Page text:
Community college and university personal financial literacy classes
Financial literacy may not be a graduation requirement at a university, college or community college. However, it is important that students have real financial capability.
Why does personal financial literacy matter for university and community college students?
- According to the 2008 Jump$tart Coalition personal financial literacy survey, funded by Merrill Lynch Foundation, high school seniors correctly answered only 48.3 percent of the questions. This is a decrease from the 52.4 percent in 2006.
- The 2008 personal finance survey results indicated higher financial literacy scores for college students versus high school students. College students answered 62 percent of the questions correctly. College freshman averaged 59 percent correct; college seniors correctly answered 65 percent. That’s still not a passing grade.
- “The purpose of a college education is to help students learn how to solve problems,” said Kristy Vienne who directs Sam Houston State’s Student Money Management Center, which helps students help themselves, “and we see a lot of students who are in need of solutions. The first step is to become financially literate.”
- The average student has roughly $23,000 in student loans, $4,000 in credit card debt and 4 credit cards.
- It takes as few as 10 hours to change financial illiteracy into financial literacy.
Examples and test results: High School, College, Community College and University Personal Financial Literacy Quiz
- Jump$tart – Personal Financial Literacy of Young American Adults
- 2008 High School Financial Literacy Survey, with responses
- 2008 College Financial Literacy Survey, with responses
- UMASS Five College Federal Credit Union (FCU) Financial Literacy Quiz
- Iowa State University, Office of Student Financial Aid Financial Literacy Quiz
Where do financial literacy classes and financial counseling occur on college and community college campuses?
- Financial education classes are often offered by college financial aid or student aid offices. This may be part of regular financial aid services (e.g., FAFSA, Pell Grants, etc.) or it can be associated with emergency financial aid. TRIO colleges must, for example, offer financial education as part of grant requirements.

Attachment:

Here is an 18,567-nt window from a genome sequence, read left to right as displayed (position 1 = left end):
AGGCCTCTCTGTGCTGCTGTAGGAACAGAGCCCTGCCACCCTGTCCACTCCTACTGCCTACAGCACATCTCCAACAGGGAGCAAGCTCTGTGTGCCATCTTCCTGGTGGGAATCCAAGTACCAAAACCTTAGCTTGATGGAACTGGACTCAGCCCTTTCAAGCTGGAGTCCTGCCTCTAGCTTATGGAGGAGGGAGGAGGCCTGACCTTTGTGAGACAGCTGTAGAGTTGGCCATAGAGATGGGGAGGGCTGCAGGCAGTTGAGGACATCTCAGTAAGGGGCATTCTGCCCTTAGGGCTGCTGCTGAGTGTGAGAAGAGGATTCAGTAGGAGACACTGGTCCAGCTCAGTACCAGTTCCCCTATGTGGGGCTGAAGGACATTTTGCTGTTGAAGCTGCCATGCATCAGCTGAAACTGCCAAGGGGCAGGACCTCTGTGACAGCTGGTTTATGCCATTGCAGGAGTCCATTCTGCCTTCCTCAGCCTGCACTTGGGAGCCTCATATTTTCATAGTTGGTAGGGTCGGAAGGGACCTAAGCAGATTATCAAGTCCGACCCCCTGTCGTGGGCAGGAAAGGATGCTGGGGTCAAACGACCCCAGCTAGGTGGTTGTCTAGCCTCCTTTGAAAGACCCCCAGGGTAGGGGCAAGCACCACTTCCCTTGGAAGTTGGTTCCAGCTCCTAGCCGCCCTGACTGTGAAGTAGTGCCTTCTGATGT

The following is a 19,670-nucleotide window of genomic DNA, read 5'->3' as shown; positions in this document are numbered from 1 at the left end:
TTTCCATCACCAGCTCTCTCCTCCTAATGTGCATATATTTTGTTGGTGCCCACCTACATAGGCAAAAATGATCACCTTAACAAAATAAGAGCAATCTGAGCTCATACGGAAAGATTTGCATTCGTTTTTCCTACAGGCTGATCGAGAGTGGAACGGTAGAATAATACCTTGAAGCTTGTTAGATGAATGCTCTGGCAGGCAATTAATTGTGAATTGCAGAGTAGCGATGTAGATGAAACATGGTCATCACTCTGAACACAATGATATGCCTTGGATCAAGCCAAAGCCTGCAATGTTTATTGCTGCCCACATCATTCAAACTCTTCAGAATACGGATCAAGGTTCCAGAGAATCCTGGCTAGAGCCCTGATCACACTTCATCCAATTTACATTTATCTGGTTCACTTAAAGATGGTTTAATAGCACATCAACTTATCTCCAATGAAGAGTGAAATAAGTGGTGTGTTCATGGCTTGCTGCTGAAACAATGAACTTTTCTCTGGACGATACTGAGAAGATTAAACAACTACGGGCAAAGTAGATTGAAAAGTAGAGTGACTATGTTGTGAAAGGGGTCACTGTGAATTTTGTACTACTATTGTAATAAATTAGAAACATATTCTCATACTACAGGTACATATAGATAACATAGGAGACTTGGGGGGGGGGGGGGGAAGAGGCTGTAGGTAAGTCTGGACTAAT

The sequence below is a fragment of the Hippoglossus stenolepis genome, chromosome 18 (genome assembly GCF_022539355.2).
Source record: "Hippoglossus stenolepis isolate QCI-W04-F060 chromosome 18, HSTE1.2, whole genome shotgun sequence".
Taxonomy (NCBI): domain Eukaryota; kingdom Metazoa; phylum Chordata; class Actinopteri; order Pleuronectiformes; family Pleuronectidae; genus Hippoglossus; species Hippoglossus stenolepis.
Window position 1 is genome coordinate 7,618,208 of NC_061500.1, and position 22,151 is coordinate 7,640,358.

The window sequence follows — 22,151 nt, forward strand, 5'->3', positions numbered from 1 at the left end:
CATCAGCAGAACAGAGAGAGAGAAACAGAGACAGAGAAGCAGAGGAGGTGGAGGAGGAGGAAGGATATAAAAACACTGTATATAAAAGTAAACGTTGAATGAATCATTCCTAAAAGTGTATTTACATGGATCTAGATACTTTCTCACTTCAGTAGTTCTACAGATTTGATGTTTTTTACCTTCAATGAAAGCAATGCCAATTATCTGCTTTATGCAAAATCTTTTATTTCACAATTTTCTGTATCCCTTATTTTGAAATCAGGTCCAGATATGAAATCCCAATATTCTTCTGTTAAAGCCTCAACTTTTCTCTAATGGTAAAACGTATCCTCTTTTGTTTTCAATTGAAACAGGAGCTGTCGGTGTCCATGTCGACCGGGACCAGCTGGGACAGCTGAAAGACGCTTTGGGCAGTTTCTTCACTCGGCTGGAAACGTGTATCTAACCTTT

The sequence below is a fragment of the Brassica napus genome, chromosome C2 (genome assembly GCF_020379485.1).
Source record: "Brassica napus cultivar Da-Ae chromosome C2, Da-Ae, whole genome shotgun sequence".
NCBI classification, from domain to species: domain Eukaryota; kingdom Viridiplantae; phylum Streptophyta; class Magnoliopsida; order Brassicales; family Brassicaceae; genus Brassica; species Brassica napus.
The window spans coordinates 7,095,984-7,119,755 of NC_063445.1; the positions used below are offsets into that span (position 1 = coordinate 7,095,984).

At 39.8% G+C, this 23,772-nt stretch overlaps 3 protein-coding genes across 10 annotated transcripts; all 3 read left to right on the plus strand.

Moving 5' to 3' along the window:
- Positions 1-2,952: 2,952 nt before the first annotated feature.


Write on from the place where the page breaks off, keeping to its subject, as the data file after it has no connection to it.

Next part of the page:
- Student counseling services offices. There is a big overlap between financial issues and other life and academic issues.
- Residence life programs on life skills and financial education that take place in dorms.
- Career centers and career counselors and coaches. Part of getting a job is understanding how to effectively manage one’s personal finances and plan for the future.
- Financial classes. This may be in business schools that teach accounting and financial planning. Or it may be in family and consumer science (FACS) classes teaching financial education concepts.
- Peer financial counseling. This is offered on a select number of college campuses. In Addition to SamHoustonState, a good example of this is seen in Texas Tech’s Red to Black student financial counseling program. (Red to Black uses Money Habitudes cards.)
- Money Habitudes is a fun, hands-on teaching tool. Because it feels like playing cards, it seems like a familiar game. The tactile feel gets college students more involved than just listening to lectures, doing worksheets or watching a PowerPoint presentation.
- We know that busy college students don’t want to go to a boring financial class, even if they need it.
- The cards get beyond making a budget to begin important conversations about the interaction between lifestyle, values and finances, leading to behavior change breakthroughs in saving and spending habits.
- Much like a personal finance game, Money Habitudes is easy for facilitators, coaches and counselors to learn and easy to teach.
- The Money Habitudes cards can be used by individual financial counseling or in financial education classes.
- It gets college students to talk about money – and do it in a fun, effective, nonjudgmental way. The Money Habitudes money management game can be easily integrated with other personal finance or student financial aid materials.
- It’s a flexible tool. It can be used as a money personality assessment or as more of a financial conversation starter. It can be used just as a quick money ice breaker or as a full class that serves as an introduction to money management. Using the cards can take a few minutes or can last for an hour or two.
- As a money personality test, it addresses financial behavior, habits, attitudes and money values. Allows for financial classes to address financial behavior and relationship issues; transitions well to financial skills-based classes and curricula.
- The financial conversation starter cards get students to talk about money. Money is an important topic that produces real conversations. A college – or especially a community college – with a large number of commuter students may find that the cards spark conversations which build camaraderie.
- The cards use simple language and statements. Questions like, “When I’m stressed I go shopping?” key on lifestyle issues. They do not require an understanding of financial concepts and don’t require a participant to do math. The Money Habitudes II cards in financial education classes for college and community college groups.
Types of personal finance classes and financial counseling that use Money Habitudes in colleges, community colleges and universities:
- Student loans
- Money management
- Buying a home, foreclosure prevention
- Buying a car
- Debt elimination, debt consolidation
- Love and money; finances and relationships
- Employee benefits
- Post-graduation expenses
- Family and premarital finances
- Building credit
- Investing and retirement